I have now voted for the winning Presidential candidate three times in my adult life, out of eight elections total. I remember when Bill Clinton won – the first time in my voting life the rest of the country agreed with me – and the feeling of joy and relief I had that 12 years of Reagan-Bush rule was over.
I fervently hope that I will never again have to vote to replace yet another member of the Bush family.
In 2000, when the Supreme Court stole (there is no other word) the election from Al Gore, I figured W was a one-term wonder, and six months in, I was looking prescient. Enron exploded, and George Bush had the same calming effect on the country that he has displayed over the last two months, which is to say, none.
And then 9-11 happened.
The juxtaposition of skilled political fearmongering and incompetent leadership displayed by Bush and Karl Rove after that event is staggering – a perverse yin and yang of governance. And yet, in 2004, a Democratic candidate with little charisma and badly bloodied by GOP slime came within 119,000 votes of winning the Presidency. I remember going to bed when Ohio was too close to call, and waking up at 4 in the morning, turning on my television, and feeling ill. I study Hapkido (a Korean martial art), and I went to the 6AM class two hours later. Another morning regular was there, and I mentioned how I couldn’t believe we had four more years of Bush. His response, in its entirety? “I know. Fuck me.”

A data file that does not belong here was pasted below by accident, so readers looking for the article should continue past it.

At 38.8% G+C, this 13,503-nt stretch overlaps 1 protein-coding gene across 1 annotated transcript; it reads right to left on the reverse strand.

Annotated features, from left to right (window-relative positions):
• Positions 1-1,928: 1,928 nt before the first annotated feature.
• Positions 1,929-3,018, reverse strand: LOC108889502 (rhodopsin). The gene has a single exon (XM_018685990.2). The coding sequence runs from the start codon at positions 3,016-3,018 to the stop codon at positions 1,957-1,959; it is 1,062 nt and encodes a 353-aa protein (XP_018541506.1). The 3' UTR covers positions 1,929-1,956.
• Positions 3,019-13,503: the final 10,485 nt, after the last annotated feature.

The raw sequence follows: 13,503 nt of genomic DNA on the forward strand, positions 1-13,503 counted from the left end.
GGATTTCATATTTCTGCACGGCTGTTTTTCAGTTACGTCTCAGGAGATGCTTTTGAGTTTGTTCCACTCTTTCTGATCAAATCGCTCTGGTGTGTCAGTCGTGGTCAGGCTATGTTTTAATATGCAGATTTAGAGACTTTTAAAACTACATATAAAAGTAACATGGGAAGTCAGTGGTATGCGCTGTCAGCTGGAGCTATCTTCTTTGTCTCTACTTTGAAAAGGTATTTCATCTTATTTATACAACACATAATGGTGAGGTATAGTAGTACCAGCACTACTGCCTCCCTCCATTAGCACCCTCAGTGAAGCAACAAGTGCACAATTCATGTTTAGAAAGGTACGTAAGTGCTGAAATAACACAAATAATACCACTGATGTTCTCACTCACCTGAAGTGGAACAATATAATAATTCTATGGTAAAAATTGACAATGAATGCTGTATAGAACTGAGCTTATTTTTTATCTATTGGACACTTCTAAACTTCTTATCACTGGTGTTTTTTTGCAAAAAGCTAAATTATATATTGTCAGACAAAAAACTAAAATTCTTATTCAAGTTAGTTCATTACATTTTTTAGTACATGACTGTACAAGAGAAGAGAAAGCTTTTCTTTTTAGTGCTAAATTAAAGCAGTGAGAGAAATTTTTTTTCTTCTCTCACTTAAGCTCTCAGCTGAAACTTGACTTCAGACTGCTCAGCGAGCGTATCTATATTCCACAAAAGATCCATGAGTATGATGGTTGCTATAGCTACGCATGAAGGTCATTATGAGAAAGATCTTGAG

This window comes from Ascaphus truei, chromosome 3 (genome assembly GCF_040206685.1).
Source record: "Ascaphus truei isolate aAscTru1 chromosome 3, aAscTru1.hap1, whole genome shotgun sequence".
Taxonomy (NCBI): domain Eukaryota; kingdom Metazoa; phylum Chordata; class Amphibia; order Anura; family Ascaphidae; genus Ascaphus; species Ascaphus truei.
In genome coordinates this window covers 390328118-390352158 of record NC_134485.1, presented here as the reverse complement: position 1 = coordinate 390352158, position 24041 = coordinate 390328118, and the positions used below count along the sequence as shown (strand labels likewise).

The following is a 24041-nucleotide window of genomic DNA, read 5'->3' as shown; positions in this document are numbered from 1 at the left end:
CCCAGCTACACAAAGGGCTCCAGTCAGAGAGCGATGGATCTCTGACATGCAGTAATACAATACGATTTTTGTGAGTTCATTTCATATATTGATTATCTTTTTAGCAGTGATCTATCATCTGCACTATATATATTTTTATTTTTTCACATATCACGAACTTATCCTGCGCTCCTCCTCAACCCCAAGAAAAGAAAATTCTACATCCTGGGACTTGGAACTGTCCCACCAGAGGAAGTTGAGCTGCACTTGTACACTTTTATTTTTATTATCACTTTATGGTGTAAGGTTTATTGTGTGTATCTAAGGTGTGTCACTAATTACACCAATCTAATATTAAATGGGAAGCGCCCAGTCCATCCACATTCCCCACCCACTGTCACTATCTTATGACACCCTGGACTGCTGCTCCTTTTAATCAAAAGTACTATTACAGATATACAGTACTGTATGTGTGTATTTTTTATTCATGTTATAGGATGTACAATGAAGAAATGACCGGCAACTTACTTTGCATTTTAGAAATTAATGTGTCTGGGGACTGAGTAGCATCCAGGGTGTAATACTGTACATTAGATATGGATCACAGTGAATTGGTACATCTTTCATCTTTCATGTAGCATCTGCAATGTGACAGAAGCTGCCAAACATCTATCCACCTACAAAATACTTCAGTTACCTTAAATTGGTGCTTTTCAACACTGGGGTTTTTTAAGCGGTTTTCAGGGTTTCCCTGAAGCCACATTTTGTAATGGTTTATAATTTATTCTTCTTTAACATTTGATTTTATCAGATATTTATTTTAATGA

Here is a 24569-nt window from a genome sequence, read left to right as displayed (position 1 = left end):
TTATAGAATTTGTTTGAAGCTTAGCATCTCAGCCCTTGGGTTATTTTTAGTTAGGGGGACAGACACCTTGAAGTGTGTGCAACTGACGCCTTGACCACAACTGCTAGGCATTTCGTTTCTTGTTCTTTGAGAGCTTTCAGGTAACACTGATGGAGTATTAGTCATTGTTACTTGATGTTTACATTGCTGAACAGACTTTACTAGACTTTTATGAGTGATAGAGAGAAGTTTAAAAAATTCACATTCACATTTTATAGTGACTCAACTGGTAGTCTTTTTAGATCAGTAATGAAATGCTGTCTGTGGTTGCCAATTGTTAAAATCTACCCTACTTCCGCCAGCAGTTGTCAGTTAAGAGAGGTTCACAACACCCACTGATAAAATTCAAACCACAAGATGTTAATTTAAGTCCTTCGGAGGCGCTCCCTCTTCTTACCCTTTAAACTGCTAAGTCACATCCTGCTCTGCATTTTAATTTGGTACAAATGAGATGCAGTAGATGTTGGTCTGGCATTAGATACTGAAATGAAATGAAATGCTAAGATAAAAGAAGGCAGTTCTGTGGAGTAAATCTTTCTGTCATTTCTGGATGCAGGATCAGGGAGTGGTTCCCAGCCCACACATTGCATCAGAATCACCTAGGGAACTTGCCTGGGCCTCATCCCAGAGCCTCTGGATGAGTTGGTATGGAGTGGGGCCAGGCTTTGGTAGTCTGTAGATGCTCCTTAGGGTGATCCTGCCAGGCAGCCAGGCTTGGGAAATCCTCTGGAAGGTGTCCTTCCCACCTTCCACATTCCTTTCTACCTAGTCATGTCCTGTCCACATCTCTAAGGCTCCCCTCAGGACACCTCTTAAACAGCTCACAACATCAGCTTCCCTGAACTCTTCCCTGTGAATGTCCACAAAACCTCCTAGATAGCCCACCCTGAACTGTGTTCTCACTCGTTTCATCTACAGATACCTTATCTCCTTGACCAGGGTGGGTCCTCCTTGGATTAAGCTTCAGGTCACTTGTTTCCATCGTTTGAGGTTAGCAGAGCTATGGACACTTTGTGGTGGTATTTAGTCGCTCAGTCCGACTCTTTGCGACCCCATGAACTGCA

All this is preamble to last night. I was pretty confident going in – I was talking my Paris sister down and telling her it was OK – that the Bradley effect was not going to swing the election, that Ohio had a Democratic Governor and Secretary of State (wasn’t that a refreshing change this year), that Obama’s organization was exceptional. Even so, yesterday proceeded with gut-gnawing slowness. Virginia took waaay too long to call (longer than Ohio!). For so much of the early evening, it was to 2004 pattern. Pennsylvania fell – did I trust that the Western trio of Nevada, New Mexico, and Colorado were set to put Obama over the top?
And then Ohio dropped, and I got lighter.
I hope I will be forgiven a touch of hyperbole when I say that it’s hard to imagine a more inspiring back-to-back of political addresses than McCain’s concession and Obama’s victory speech.
And so we enter a new era. Beyond the myriad policy reasons why I am ecstatic that Barack Obama is my President-elect; beyond the incredible relief I feel that John McCain, whatever his past heroism, will not practice his gambler’s mentality on the machinery of the U.S. Government; beyond my happiness that the American people responded to a candidate’s progressive agenda; and beyond my pride that the United States of America elected a black man of mixed heritage to be President of this great country, I am most looking forward to one thing most of all: a President who treats me like an adult.
No longer will the White House be a bully pulpit for ignorance.
That will be, in many ways, the most profound and immediate change come January 20th. Here’s hoping that of all the tolerance and acceptance that Barack Obama’s election signifies, that his years in office make the fear-based and us-against-them governance unacceptable to a whole generation of Americans. That would be a victory for the ages.